There is a tableau in the Canterbury museum that stops my terminally soft heart every time I see it. It shows a gloomy bush scene with a large moa (mow-ah for non-New Zealand speakers) on a nest trying to protect the egg, and another facing down a Maori and his dog. The man is about to fling a spear.
Once upon a time, more than three hundred years ago, New Zealand was home to the moa – a species of large, flightless, and indeed wingless, birds. The largest could weigh 230 kilos and stood taller than a man when the head was up, although normally they walked with their heads poking forward as they foraged in the bush. Until the Maori came, the moa's only predator was the Haast eagle. But the Maori came, and they hunted the moa to extinction.
Or did they?
In 1994 traces might have been found near the Bealey River, up in the Southern Alps. There was a flurry of interest, round about the time that the staff of the Bealey Hotel in Arthur's Pass, wondering how they could drum up business in a slow year, went tramping in the Avoca Valley. They saw something strange. It looked like a moa. They took a blurry photograph. Wow! If it was a moa, it would be of enormous interest to science, a huge boost to the tourist industry, and wouldn't do the Bealey Hotel any harm either.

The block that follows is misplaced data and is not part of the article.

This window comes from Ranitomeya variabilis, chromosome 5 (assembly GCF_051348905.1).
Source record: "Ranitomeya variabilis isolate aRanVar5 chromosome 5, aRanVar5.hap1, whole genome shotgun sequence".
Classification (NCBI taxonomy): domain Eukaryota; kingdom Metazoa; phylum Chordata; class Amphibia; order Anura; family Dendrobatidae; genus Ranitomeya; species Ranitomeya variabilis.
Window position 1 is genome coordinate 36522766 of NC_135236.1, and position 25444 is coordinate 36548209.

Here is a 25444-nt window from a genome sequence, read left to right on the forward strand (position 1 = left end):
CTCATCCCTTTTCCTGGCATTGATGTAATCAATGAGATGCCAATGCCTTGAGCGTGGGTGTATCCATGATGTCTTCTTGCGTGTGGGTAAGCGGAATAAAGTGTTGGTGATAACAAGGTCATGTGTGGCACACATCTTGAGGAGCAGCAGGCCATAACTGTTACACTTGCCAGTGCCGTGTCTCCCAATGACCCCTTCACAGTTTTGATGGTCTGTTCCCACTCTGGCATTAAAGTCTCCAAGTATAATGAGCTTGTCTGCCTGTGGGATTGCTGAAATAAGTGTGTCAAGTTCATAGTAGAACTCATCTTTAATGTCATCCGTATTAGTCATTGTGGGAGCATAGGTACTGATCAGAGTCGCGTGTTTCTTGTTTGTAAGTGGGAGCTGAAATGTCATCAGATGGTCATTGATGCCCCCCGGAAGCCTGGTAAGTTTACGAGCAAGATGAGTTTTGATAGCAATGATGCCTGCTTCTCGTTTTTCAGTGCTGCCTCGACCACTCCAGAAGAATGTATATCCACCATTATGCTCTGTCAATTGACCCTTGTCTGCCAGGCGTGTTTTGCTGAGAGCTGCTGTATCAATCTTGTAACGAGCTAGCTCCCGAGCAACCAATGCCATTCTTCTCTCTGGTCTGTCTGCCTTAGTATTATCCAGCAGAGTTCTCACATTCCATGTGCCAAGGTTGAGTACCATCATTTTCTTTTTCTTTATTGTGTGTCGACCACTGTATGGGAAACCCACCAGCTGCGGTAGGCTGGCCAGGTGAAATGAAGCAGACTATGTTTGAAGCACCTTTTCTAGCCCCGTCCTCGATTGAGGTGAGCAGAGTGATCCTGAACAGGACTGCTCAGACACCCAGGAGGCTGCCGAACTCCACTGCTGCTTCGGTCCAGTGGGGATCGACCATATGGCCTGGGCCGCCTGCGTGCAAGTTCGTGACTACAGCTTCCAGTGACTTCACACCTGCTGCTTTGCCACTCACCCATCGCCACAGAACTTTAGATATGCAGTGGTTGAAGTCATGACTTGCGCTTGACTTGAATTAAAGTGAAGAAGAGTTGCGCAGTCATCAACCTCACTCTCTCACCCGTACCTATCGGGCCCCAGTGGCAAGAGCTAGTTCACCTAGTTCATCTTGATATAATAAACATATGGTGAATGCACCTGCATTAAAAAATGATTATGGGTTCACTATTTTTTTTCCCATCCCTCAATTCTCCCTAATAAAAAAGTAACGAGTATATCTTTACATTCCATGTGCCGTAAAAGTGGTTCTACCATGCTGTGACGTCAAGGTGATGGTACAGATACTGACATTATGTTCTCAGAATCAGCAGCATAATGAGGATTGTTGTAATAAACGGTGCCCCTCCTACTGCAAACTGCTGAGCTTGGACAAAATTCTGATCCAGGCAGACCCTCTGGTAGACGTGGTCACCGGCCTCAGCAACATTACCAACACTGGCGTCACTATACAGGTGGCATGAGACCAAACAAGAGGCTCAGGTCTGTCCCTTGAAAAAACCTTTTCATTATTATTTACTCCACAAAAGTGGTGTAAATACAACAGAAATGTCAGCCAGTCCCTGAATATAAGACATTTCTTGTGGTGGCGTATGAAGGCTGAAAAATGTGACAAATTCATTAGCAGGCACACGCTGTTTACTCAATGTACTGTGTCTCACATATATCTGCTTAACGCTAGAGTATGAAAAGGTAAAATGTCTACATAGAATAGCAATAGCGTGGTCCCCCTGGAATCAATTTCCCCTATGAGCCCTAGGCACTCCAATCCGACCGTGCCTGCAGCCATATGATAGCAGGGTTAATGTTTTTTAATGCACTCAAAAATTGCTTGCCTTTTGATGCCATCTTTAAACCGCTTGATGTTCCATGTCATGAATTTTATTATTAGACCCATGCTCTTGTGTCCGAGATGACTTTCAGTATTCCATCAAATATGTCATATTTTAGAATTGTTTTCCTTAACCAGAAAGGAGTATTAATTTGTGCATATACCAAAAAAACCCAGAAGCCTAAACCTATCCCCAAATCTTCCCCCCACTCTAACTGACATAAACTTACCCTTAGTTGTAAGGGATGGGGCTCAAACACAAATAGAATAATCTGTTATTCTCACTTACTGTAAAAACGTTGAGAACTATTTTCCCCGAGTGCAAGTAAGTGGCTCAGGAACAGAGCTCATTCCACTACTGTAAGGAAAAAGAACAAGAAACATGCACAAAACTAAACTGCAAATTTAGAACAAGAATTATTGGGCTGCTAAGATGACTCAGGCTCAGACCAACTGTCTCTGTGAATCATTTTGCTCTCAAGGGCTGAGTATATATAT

The news spread. Everyone got excited. The Department of Conservation inspected the photograph and declared that they really couldn't say but the thing looked more like the rear end of a red deer. Too late. Moa clawprints were seen everywhere, even in the city. I remember prints in the snow going all round the roundabout near my house. Sightings of moas were recorded and passed on, growing wings as they went. People rang up radio stations to say that they had moas in their garages, good condition, just needing a bit of oil and a tidy-up, going cheap. Others said bleeping moas, making a dickens of a din on Sunday mornings and waking the neighbours.
I myself, only the other day, had a helluva job wrestling my moa into the boot of the car so I could take it to the man for sharpening.